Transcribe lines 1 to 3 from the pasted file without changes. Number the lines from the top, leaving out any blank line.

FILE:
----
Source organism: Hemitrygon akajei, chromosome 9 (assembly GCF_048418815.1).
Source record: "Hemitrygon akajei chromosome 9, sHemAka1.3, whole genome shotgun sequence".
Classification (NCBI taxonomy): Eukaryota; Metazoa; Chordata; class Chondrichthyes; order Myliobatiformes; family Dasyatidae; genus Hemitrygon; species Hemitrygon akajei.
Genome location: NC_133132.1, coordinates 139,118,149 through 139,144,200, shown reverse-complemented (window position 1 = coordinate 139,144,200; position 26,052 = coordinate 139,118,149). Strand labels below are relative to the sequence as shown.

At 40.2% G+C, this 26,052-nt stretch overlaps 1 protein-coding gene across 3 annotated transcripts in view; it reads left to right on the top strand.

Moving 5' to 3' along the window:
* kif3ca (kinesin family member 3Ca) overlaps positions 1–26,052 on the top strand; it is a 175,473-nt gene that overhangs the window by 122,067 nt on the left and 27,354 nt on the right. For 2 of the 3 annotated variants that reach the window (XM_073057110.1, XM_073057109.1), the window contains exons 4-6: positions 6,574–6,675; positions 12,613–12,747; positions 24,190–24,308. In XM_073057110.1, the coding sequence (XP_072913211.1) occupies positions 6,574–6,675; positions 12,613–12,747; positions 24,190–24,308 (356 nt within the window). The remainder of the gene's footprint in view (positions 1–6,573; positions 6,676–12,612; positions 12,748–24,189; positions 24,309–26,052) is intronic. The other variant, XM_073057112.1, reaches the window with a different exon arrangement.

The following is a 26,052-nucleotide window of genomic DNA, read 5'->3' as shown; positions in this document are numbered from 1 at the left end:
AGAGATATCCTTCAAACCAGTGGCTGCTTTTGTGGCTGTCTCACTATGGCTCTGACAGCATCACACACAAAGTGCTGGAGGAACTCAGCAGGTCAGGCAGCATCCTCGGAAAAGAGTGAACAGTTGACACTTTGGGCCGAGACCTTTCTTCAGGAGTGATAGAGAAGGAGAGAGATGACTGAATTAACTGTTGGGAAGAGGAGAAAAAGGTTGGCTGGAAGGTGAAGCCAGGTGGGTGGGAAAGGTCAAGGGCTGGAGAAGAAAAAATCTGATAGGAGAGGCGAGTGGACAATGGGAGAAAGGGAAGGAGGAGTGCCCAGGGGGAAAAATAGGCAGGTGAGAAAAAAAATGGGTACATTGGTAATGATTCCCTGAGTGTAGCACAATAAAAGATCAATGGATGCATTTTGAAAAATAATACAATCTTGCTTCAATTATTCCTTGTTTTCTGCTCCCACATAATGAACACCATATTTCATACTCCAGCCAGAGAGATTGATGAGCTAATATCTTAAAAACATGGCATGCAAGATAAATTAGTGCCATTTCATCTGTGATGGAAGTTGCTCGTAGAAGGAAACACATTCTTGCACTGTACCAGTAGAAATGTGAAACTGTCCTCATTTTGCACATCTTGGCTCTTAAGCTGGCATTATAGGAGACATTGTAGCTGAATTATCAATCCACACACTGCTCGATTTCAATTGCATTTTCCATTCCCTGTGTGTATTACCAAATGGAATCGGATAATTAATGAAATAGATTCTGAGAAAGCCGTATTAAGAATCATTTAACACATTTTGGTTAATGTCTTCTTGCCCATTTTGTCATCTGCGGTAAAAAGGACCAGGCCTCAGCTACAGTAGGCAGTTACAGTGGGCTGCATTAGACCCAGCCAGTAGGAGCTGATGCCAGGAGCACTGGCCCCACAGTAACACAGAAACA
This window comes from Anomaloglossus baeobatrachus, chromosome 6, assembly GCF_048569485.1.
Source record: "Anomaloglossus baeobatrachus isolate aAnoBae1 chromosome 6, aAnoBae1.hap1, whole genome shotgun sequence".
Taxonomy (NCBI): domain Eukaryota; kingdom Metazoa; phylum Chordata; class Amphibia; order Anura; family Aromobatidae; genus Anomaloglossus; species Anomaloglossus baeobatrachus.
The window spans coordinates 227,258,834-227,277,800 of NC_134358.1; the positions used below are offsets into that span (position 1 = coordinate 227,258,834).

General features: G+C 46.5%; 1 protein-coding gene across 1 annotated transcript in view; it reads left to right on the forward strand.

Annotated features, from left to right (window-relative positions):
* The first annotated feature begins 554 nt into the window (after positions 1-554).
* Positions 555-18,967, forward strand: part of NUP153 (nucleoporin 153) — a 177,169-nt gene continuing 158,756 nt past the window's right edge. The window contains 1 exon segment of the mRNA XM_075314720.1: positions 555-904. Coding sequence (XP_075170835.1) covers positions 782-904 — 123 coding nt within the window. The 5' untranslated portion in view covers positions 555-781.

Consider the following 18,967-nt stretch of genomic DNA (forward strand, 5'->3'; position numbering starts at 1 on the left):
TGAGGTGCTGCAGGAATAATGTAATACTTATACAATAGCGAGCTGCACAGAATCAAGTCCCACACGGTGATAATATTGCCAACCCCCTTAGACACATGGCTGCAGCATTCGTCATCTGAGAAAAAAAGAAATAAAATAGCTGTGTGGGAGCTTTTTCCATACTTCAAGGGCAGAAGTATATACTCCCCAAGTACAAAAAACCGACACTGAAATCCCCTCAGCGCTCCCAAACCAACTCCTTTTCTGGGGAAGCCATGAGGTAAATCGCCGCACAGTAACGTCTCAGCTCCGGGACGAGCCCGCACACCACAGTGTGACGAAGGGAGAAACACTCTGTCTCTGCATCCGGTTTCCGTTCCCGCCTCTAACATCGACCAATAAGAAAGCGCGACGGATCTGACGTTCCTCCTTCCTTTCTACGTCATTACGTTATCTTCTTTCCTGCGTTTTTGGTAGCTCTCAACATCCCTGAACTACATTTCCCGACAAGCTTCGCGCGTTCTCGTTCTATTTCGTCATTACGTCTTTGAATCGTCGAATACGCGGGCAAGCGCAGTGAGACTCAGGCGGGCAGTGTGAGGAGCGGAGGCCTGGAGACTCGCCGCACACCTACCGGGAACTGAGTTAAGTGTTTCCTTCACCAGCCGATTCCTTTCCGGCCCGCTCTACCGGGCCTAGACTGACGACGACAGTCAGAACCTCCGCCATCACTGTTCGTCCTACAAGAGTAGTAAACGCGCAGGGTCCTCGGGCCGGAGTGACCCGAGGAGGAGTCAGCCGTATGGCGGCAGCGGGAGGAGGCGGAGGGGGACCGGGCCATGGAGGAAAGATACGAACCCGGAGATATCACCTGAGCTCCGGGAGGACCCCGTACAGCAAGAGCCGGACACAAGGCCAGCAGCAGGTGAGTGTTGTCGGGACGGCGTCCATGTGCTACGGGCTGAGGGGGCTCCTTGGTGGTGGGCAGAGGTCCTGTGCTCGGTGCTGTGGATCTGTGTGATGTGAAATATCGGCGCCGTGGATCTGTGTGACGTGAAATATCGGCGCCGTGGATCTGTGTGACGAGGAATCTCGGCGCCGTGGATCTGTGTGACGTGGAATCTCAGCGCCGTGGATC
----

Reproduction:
Source organism: Hemitrygon akajei, chromosome 9 (assembly GCF_048418815.1).
Source record: "Hemitrygon akajei chromosome 9, sHemAka1.3, whole genome shotgun sequence".
Classification (NCBI taxonomy): Eukaryota; Metazoa; Chordata; class Chondrichthyes; order Myliobatiformes; family Dasyatidae; genus Hemitrygon; species Hemitrygon akajei.